Thanks and good morning. Two or three quick questions. Number one is on Costa Concordia. What industry loss are you assuming and what potential remaining exposure you might have, if the limits continue to develop?

Allan Decleir

The indicated outlets claim size that’s been reported to us is around $1.4 billion and the specific reserves that we’re holding are anticipating something higher than that, closer to $1.5 billion. But we also have IBNR for that class of business such that we are protected for even higher amounts if they work to materialize. My recollection is we have exposure all the way up to $2 billion. And I think we picked up about 2.5% of the losses from here on up to $2 billion.

Amit Kumar - Macquarie

Got it. That’s actually very helpful. The other question is just going back to the previous question on buyback and I guess, it goes back to the discussion on $1.5 billion equity as well as the high returning assets. Is our latest book value number still the threshold or is the focus now more on where the stock is trading at?

Michael Price

Well, we’re mindful of the relationship between where the stock trading and what our fully converted book value looks like. So in the prior quarter ending fully converted book value is to some extent a benchmark in our minds for where share repurchase -- the upper bound of where share repurchase may make sense.

Amit Kumar - Macquarie

Okay. The final question I will re-queue after this. Can you break out what the reserve releases were from either from Tohoku or New Zealand on the property in marine side and from the North American claims made and umbrella lines?

Michael Price

I have to defer to Neal to give us some insight into the source of reserve releases for the quarter.

Amit Kumar - Macquarie

Thanks. Hey, Neal.

Neal Schmidt

Hi. On the umbrella and claims made side, generally I think we said 2011 and prior underwriting years, the number of underwriting years, it reflects the lack of claim activity rather than anything specifically. So with respect to major catastrophes at overall very small decrease, Tohoku, we have -- it's difficult to say because we have claims that are moving between different events or ceding companies that has exposure to multiple defense and only have a couple of limits that are spread between three or four different events, so we have that going on.

So it’s difficult to say specifically what the overall -- whether it is by specific event because there are movement between events. But overall on those older claims, it was little movements in the quarter, when you put only New Zealand together with the Tohoku and so on, there was very little movement.

Amit Kumar - Macquarie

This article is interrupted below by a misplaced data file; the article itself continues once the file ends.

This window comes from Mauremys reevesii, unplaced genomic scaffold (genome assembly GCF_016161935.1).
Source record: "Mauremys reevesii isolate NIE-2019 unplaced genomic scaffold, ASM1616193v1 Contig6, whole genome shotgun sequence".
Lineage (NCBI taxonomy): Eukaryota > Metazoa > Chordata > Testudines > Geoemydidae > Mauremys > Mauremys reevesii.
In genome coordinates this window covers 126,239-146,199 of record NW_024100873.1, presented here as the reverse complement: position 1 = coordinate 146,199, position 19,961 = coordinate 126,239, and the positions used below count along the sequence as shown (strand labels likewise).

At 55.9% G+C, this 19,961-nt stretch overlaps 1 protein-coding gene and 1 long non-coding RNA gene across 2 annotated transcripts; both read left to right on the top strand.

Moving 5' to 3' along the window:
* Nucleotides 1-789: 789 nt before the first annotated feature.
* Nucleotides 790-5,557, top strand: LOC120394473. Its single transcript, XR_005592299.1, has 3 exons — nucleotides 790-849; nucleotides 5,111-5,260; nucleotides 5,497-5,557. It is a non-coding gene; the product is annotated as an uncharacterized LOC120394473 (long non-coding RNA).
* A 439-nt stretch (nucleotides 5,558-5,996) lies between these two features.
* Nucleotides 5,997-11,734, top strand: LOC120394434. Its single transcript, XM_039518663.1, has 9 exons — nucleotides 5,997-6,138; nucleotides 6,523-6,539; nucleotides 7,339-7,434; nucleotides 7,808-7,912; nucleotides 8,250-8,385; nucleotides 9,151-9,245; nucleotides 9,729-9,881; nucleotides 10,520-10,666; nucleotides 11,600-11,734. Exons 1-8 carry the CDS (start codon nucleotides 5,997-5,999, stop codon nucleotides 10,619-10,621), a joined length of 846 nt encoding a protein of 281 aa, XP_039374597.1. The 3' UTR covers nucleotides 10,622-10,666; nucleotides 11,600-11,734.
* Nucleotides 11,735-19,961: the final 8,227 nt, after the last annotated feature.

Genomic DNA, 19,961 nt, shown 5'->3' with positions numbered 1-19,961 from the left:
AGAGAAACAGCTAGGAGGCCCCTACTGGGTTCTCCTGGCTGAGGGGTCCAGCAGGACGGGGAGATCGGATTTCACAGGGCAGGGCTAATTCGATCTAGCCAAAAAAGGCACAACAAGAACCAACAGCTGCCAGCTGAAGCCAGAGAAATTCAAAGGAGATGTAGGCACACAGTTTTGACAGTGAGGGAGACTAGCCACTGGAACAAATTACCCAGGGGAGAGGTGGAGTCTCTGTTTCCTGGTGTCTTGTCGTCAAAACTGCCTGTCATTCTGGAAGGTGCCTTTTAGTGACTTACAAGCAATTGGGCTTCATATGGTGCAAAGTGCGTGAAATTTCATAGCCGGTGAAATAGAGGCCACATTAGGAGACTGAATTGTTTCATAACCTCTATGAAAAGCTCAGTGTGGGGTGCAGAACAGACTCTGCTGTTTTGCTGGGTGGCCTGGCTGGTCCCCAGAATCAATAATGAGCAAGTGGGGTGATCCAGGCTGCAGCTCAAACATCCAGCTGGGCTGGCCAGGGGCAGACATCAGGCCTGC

Got it. That’s very helpful. I’ll stop here. Thanks for all the answers and good luck for the future.

Operator

At this time, we have one question remaining in queue. (Operator Instructions) We’ll take our next question from Larry Greenberg with Janney.

Larry Greenberg - Janney

Hi. Good morning. Just wondering if you could describe the $5.5 million of, I guess, larger loss, but non-cat type losses?

Michael Price

Sure. We had tornado and hail type events impacting several states in the United States, as well as several countries in Europe, France, Germany, Belgium, for example. So we’re talking about things that are sizable enough to give rise to losses in our portfolio, but not so large as to be multibillion-dollar industry events ending up themselves or be creating more than $10 million of loss to us. So as what we would consider to be the attritional type of catastrophe losses that you sometimes have coming into an XOL portfolio.

Larry Greenberg - Janney

And then I mean, if you look at the, I mean if you -- so that were said to about 4.5 points on your combined. I think if you adjust for that your ex-cat, ex-prior year was actually a little bit better than the year ago second quarter. Did you have -- do you remember if you had any of that type of noise in the year ago second quarter?

Michael Price

No, I don't think we did Larry.

Larry Greenberg - Janney

Okay. And then just, I mean generally on the accident, your ex-cat loss ratio. I mean, it's been creeping up a bit. We've kind of seen mix results from the industry in general, but I would argue that that number has stayed more contained than I would've thought. I mean -- and certainly given the pricing pressures, it would be rational to expect it to be moving up. Do you have any general thoughts about how the industry is able to maintain underlying loss ratios where they are?

Michael Price